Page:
• Religious humanism – philosophy that integrates secular ethics with religious rituals and beliefs that center on human needs, interests, and abilities.
    • Buddhist humanism – philosophical perspective based on the teaching of inherent dignity of all human beings, their potential for attaining highest wisdom about their condition [1] and their essential nature of altruism exemplified by the Bodhisattva spirit of compassion.[2] In practical terms, humanism is expressed on the individual level through action: to “relieve sufferings and impart joy”,[3] to contribute to the welfare of society,[4] abiding by the attitude of nonviolence [5] supporting human rights,[6] and acting for world peace,[7][8] effectively advocating the concept of global citizenship.[9]
    • Christian humanism – emphasizes the humanity of Jesus, his social teachings and his propensity to synthesize human spirituality and materialism. It regards humanist principles like universal human dignity and individual freedom and the primacy of human happiness as essential and principal components of, or at least compatible with, the teachings of Jesus Christ.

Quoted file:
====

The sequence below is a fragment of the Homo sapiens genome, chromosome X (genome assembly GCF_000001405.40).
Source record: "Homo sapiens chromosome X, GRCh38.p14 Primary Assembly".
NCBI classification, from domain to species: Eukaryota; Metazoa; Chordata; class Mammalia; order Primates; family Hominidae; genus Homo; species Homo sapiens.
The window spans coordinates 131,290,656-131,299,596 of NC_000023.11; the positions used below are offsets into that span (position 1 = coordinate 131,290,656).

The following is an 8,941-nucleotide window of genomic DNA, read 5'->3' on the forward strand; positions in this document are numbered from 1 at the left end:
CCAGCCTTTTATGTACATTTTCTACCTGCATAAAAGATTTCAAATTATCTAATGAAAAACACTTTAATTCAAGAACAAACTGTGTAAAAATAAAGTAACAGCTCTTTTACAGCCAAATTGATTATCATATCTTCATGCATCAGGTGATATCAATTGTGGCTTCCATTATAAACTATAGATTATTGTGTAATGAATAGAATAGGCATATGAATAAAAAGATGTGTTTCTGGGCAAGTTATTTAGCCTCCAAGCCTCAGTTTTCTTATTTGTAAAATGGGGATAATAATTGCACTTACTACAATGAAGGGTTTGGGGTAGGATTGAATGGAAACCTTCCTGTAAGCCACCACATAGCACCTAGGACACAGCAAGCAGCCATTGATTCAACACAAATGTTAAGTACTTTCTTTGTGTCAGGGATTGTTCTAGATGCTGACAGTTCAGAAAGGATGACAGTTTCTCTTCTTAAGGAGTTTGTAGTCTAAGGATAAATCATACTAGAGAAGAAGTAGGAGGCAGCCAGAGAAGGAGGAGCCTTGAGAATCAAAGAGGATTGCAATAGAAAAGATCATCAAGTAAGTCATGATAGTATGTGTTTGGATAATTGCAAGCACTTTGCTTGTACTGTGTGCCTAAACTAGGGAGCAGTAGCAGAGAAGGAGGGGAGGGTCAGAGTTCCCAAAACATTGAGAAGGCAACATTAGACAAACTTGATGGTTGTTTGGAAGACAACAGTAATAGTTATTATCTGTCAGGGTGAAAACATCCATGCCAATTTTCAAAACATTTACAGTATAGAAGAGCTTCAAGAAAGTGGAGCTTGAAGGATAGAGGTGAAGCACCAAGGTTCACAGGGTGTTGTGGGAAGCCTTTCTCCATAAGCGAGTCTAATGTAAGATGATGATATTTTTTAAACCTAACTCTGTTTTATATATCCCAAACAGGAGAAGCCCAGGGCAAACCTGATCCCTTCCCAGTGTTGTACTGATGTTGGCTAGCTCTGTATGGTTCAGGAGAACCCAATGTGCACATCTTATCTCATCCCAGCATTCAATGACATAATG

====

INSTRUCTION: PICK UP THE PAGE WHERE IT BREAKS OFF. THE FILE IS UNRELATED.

• Humanistic Judaism – movement in Judaism that offers a nontheistic alternative in contemporary Jewish life. It defines Judaism as the cultural and historical experience of the Jewish people and encourages humanistic and secular Jews to celebrate their Jewish identity by participating in Jewish holidays and life cycle events (such as weddings and bar and bat mitzvah) with inspirational ceremonies that draw upon but go beyond traditional literature.
  • Secular humanism – philosophy or life stance that embraces human reason, ethics, social justice and philosophical naturalism, whilst specifically rejecting religious dogma, supernaturalism, pseudoscience or superstition as the basis of morality and decision making.[10][11][12] Alternatively known by some adherents as Humanism, specifically with a capital H to distinguish it from other forms of humanism